In the late 1940’s and the early 1950’s deterioration of the physical and spiritual structure of the West Poplar area of Philadelphia became apparent. The blight of condemned, dilapidated houses, the absentee landlords, joblessness and increasing street crimes had already scourged the area immediately to the north and to the far south of West Poplar community.

Reverend E. Luther Cunningham, who was pastoring St. Paul’s at the time, was involved in the work of activism and renewal in the community to combat some of the very ills that seemed to mark the community at the time and in 1961, an anonymous benefactor who wanted to support his efforts gave him an unrestricted gift of $135, 000 for community improvement. The decision to build a Community House resulted. After arrangements were made for the purchase of land and decisions made concerning how the church would manage the property and project, construction began. On September 9, 1962, the cornerstone laying and dedication service was held.

At this time, also, a general committee and subcommittees were formed chaired by Theodore F. Hawkins, M.D. These committees were to plan for the opening, the initial administration, and the continued operation of the new facility. Mr. Augustus Baxter was chosen as the first director; Miss Marian Hawkins was the first secretary.

On February 7, 1963, the Community House opened its doors, The work of giving direction, educational and recreational aid to the needy people of the West Poplar area was officially begun.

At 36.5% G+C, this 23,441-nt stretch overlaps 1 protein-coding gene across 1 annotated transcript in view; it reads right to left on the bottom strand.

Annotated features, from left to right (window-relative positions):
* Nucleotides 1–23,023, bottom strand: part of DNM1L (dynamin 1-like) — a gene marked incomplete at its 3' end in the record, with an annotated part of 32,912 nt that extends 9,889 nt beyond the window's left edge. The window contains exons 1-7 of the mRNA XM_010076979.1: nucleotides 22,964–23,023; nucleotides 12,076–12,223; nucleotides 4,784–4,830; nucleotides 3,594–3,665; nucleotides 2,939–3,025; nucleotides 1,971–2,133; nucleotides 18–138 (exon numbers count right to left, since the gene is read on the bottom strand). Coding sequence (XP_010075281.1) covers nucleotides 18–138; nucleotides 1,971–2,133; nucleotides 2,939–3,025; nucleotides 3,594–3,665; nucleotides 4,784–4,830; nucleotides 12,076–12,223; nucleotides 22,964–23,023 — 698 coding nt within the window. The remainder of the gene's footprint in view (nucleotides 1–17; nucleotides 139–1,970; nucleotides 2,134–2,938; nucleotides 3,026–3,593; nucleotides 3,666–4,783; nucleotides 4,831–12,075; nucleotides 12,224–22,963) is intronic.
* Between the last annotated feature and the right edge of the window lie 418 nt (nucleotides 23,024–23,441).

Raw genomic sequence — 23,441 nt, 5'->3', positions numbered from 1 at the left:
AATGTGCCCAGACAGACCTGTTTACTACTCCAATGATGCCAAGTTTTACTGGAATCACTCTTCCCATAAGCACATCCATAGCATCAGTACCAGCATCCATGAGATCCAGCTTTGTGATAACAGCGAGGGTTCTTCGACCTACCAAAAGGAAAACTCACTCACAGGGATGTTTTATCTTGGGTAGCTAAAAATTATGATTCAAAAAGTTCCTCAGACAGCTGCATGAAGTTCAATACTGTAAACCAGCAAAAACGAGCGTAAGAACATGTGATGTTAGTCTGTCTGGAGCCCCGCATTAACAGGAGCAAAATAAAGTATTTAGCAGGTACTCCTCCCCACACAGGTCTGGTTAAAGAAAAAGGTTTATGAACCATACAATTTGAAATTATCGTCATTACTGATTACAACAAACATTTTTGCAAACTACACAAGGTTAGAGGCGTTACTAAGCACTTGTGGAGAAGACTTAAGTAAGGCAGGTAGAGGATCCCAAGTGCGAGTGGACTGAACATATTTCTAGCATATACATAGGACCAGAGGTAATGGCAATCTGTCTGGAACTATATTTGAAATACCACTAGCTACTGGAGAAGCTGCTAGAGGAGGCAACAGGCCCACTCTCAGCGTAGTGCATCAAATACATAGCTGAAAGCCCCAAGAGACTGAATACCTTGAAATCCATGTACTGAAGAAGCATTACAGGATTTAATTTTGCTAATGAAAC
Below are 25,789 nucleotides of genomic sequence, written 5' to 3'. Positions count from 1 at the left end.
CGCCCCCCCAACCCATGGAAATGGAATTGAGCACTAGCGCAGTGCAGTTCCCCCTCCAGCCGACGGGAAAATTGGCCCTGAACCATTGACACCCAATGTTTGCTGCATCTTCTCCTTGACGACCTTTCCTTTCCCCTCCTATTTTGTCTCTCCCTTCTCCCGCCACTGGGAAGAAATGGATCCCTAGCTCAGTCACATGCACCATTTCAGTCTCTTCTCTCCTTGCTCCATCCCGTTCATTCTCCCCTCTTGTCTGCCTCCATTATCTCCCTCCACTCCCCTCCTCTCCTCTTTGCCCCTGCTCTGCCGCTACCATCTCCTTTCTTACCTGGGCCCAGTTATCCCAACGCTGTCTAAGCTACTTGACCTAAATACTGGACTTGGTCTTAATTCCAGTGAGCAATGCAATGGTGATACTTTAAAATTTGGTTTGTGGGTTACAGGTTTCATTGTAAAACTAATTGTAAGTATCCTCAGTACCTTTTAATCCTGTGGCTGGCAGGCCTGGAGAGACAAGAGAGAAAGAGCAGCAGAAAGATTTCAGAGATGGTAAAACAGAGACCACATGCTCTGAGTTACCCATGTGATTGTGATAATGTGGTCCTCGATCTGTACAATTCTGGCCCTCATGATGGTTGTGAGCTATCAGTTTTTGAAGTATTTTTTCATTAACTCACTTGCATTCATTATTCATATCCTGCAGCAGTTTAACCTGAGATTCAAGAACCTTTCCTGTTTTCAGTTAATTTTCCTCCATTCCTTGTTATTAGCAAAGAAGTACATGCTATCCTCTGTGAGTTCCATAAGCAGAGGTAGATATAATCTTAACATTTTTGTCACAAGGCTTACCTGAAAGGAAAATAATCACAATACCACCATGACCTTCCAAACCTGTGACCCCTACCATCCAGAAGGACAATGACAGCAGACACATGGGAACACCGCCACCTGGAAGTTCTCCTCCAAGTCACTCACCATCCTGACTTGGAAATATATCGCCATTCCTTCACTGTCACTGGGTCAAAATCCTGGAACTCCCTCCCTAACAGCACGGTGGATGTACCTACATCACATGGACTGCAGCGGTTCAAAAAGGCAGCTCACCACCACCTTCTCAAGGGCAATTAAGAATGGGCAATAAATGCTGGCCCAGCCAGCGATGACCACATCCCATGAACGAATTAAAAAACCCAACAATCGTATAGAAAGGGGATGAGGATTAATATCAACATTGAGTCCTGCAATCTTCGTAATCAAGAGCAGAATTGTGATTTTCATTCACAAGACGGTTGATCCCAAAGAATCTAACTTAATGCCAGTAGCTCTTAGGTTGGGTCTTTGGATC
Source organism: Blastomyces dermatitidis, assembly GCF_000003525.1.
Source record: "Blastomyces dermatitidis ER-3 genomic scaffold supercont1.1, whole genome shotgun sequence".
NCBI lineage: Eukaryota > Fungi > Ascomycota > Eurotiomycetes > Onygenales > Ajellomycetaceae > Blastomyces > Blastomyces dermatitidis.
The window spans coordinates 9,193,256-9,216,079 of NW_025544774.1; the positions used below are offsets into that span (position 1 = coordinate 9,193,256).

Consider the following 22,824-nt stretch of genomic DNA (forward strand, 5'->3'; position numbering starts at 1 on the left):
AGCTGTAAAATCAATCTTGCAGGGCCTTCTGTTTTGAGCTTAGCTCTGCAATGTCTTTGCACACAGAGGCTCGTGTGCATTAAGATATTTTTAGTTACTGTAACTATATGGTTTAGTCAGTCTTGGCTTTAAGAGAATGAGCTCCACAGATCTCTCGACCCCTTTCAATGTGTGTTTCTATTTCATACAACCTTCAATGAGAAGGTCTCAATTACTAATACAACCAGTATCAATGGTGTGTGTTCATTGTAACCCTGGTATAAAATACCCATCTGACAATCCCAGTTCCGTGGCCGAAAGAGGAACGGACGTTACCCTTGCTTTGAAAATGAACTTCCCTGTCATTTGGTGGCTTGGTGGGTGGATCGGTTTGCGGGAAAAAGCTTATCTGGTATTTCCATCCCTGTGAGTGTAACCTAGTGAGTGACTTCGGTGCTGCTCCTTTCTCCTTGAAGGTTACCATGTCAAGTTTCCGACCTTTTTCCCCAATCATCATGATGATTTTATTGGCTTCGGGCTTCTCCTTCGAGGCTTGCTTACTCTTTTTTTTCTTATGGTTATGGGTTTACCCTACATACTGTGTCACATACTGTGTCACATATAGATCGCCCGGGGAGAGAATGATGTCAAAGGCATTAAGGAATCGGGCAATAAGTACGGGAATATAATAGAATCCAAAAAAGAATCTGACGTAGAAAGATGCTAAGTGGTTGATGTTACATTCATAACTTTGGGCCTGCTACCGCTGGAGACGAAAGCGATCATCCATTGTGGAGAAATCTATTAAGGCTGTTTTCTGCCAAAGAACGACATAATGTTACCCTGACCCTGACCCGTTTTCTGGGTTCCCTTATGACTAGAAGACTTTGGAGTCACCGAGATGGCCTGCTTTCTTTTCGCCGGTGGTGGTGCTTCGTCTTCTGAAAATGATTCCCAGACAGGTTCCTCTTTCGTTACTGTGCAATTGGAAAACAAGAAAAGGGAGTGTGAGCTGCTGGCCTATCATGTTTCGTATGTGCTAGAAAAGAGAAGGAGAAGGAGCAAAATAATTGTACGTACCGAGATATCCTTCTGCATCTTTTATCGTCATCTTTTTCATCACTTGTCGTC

The first Board of Managers (those entrusted to mold the objectives and implement the program) was carefully selected by the General Committee and the Pastor. Theodore F. Hawkins, M.D., was chairman, and others included Barry Freeman, Frances Cunningham, Shirley R. Hawkins, Betty Strange, Ernest Congelton, William Strange, George Dixon, Willie Brown, John Nunn, Alonzo White, Gladys Wylie, Gladys Campbell, Beatrice Butler, John Robinson, Augustus Baxter, Shirley Page, Josephine McGill, Abbie Corbett, Jewell Morrissette, Velma Rice, Janie Freeman, Beatrice Davenport, Theodore Black, Laura J. Hawkins, and Herbert Womack.

The first year of operation was a rousing success in spite of a few obstacles and disappointments. Four hundred ninety-four young people became active members of the Community House. Many students gained knowledge through the use of the library and tutorial programs. The purposes of the Community House were to serve as a missionary outpost of St. Paul’s baptist Church; provide a physical, mental and spiritual haven for all in the community and to motivate and give guidance to the needy of the community.

Toward the end of the second year, the COmmunity House, the church and the surrounding community experienced a severe joly. The Gounder and inspiring leader of the Community House, Reverend E. Luther Cunningham died on Sunday, November 1, 1964. Fortunately, the work of the Community House was able to continue.

On November 7, 1965, by vote of the Board of Managers and approval of the church, the name of the Community House was changed to the E. Luther Cunningham Community House.

Despite the movement of the many church members from the community, the congregation determined the continuing support of the center was essential to address the increased challenges faced by today’s youth.

The Community House (currently referred to as The E. Luther Cunningham Community Center) and St. Paul’s Baptist Church have not abandoned the mission. The inspiration that nurtured its beginning continues to grow in those to whom its development is entrusted.